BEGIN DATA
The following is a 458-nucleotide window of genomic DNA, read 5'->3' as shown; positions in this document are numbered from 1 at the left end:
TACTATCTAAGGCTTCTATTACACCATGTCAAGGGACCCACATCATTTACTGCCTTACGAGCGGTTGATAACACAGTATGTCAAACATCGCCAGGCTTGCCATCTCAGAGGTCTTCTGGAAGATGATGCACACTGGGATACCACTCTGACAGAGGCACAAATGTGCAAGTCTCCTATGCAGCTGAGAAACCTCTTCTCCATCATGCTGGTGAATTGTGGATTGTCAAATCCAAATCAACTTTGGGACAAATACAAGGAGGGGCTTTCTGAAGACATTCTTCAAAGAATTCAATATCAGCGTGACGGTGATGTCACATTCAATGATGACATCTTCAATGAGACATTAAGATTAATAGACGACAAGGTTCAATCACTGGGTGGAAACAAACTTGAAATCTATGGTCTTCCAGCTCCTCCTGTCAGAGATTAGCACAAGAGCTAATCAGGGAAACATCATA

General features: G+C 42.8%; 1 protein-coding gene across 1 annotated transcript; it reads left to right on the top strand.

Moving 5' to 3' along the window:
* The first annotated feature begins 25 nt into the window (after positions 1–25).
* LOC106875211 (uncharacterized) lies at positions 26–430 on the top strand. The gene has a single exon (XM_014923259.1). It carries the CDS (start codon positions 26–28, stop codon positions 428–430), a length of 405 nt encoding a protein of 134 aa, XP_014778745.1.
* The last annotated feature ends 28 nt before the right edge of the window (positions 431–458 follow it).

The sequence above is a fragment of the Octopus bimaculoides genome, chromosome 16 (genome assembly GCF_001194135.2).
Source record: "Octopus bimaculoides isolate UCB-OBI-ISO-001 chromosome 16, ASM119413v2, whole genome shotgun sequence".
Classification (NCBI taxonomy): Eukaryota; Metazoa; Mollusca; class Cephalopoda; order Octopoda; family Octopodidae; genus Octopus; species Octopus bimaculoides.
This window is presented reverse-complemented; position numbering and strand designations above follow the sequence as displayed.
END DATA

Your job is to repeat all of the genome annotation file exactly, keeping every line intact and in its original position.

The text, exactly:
The following is a 458-nucleotide window of genomic DNA, read 5'->3' as shown; positions in this document are numbered from 1 at the left end:
TACTATCTAAGGCTTCTATTACACCATGTCAAGGGACCCACATCATTTACTGCCTTACGAGCGGTTGATAACACAGTATGTCAAACATCGCCAGGCTTGCCATCTCAGAGGTCTTCTGGAAGATGATGCACACTGGGATACCACTCTGACAGAGGCACAAATGTGCAAGTCTCCTATGCAGCTGAGAAACCTCTTCTCCATCATGCTGGTGAATTGTGGATTGTCAAATCCAAATCAACTTTGGGACAAATACAAGGAGGGGCTTTCTGAAGACATTCTTCAAAGAATTCAATATCAGCGTGACGGTGATGTCACATTCAATGATGACATCTTCAATGAGACATTAAGATTAATAGACGACAAGGTTCAATCACTGGGTGGAAACAAACTTGAAATCTATGGTCTTCCAGCTCCTCCTGTCAGAGATTAGCACAAGAGCTAATCAGGGAAACATCATA

General features: G+C 42.8%; 1 protein-coding gene across 1 annotated transcript; it reads left to right on the top strand.

Moving 5' to 3' along the window:
* The first annotated feature begins 25 nt into the window (after positions 1–25).
* LOC106875211 (uncharacterized) lies at positions 26–430 on the top strand. The gene has a single exon (XM_014923259.1). It carries the CDS (start codon positions 26–28, stop codon positions 428–430), a length of 405 nt encoding a protein of 134 aa, XP_014778745.1.
* The last annotated feature ends 28 nt before the right edge of the window (positions 431–458 follow it).

The sequence above is a fragment of the Octopus bimaculoides genome, chromosome 16 (genome assembly GCF_001194135.2).
Source record: "Octopus bimaculoides isolate UCB-OBI-ISO-001 chromosome 16, ASM119413v2, whole genome shotgun sequence".
Classification (NCBI taxonomy): Eukaryota; Metazoa; Mollusca; class Cephalopoda; order Octopoda; family Octopodidae; genus Octopus; species Octopus bimaculoides.
This window is presented reverse-complemented; position numbering and strand designations above follow the sequence as displayed.